thick (an angstrom is one-tenth of one-billionth of a meter), feature pores
that range from 100 to 1000 angstroms. This porosity results in interesting
properties, including the ability to use these channels to fill the
microballoons with special absorbents and other materials, thus providing a
contained environment for even reactive substances. Gases can enter the
microspheres and be retained on the absorbents. Also, the porosity can be
altered and controlled in various ways, and even used to filter mixed gas
streams within this system.
glass microsphere filled with palladium, a material used for storing hydrogen;
the top of the microsphere has been removed to show the inside.
are fabricated using a flame-former apparatus developed by SRNL that heats
glass powders in a hot zone formed by a controlled gas-air flame. As the glass
particles pass through the zone, the flame softens the glass and forms a
spherical particle. The glass contains a latent blowing agent that becomes
unstable as the glass is heated and forms a gas nucleus or bubble. The bubble
expands as the glass is heated and forms the hollow spheres.
These original hollow glass microspheres are
converted into PWHGMs through heat-treating to induce phase separation. This
process produces two different glass phases, one rich in silica and the other
rich in sodium borate. The sodium borate phase is an interconnected, worm-like
morphology. When it is removed by an acid leaching process, similar to the
making of commercial Vycor®
glass,* it leaves
behind interconnected pores or channels that extend from the outside of the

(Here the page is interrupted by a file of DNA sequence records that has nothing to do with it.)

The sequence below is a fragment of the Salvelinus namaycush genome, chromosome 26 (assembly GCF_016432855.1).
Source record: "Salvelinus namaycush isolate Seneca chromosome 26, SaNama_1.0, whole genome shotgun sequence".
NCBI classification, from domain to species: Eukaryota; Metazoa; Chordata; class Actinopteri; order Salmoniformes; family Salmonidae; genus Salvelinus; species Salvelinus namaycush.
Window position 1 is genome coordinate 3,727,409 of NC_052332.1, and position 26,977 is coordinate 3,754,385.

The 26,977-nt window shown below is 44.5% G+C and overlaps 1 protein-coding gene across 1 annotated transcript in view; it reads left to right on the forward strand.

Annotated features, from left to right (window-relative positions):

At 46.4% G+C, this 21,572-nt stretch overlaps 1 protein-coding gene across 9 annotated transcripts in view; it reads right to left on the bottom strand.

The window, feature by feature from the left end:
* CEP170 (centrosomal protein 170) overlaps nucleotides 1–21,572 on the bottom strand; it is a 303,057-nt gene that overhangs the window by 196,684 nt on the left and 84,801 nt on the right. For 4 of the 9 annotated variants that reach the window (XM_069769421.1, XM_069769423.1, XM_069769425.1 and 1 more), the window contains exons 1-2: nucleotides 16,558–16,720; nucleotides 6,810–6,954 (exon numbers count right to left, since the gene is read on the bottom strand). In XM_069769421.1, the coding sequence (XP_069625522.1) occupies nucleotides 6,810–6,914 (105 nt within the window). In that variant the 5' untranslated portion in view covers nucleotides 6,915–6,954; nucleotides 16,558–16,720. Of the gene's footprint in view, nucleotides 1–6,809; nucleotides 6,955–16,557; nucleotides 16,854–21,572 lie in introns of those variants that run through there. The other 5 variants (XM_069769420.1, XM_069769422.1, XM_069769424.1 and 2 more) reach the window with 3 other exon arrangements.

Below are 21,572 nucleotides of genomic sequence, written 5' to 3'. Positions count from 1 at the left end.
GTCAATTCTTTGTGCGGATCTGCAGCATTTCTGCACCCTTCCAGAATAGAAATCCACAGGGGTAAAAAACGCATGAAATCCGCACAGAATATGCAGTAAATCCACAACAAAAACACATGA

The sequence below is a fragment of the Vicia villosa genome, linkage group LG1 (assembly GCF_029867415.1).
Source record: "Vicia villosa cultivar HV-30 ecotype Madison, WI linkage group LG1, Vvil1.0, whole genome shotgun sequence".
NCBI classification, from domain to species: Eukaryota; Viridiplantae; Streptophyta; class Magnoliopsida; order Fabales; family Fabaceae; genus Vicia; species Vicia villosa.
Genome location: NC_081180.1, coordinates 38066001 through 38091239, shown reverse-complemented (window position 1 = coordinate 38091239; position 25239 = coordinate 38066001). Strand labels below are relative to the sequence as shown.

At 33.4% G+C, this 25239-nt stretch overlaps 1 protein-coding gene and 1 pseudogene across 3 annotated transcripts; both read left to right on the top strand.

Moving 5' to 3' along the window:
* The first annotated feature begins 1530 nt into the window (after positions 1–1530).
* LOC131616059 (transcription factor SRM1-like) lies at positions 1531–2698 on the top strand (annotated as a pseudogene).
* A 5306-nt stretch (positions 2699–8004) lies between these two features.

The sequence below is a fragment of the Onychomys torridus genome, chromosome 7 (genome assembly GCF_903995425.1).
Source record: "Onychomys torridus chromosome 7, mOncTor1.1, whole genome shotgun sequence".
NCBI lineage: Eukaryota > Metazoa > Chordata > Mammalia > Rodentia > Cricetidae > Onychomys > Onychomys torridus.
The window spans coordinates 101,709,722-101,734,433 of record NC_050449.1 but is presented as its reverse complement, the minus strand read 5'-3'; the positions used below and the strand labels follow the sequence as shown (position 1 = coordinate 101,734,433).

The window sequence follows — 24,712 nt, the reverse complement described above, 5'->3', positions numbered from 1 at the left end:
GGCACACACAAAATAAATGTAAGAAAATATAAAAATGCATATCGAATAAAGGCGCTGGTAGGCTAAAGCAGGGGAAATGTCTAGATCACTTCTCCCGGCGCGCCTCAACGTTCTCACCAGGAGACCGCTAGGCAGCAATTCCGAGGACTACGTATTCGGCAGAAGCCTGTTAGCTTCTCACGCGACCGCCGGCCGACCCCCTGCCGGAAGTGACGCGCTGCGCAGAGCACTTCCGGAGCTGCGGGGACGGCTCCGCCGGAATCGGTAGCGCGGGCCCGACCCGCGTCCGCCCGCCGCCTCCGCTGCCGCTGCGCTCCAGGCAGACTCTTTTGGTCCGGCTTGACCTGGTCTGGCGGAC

shell to the inside.
These pores are used to fill the microspheres.
Because the glass spheres provide a protective environment, or cocoon, for
their contents, they can be used to hold reactive or flammable absorbents or
stored materials, including solids, liquids, or gases. This has the potential
to provide a safe method of handling, storing or transporting a variety of
*Vycor is a product of Corning
During the collaboration with Toyota, it was discovered that very
effective, but reactive, absorbents could be filled and subsequently protected
within the microballoons or cocoons. Bundles of nano-filaments were produced
inside as well. When chemically analyzed, these structures do not appear to be
any of the predicted known phases. This means that, in addition to new
nanostructures produced by the porosity of the microsphere walls, new phases
can possibly result. Further work is needed to clarify this interesting
SRNL puts science to work to support the
DOE and the nation in the areas of environmental management, national and
homeland security, and energy security. The management and operating contractor
for SRS and SRNL is Savannah River Nuclear Solutions, LLC. For additional
information regarding glass microspheres, contact Eric Frickey of SRNL at Bldg.
773-41A, Savannah River Site, Aiken,
(803) 725-0406; e-mail firstname.lastname@example.org; or visit srnl.doe.gov.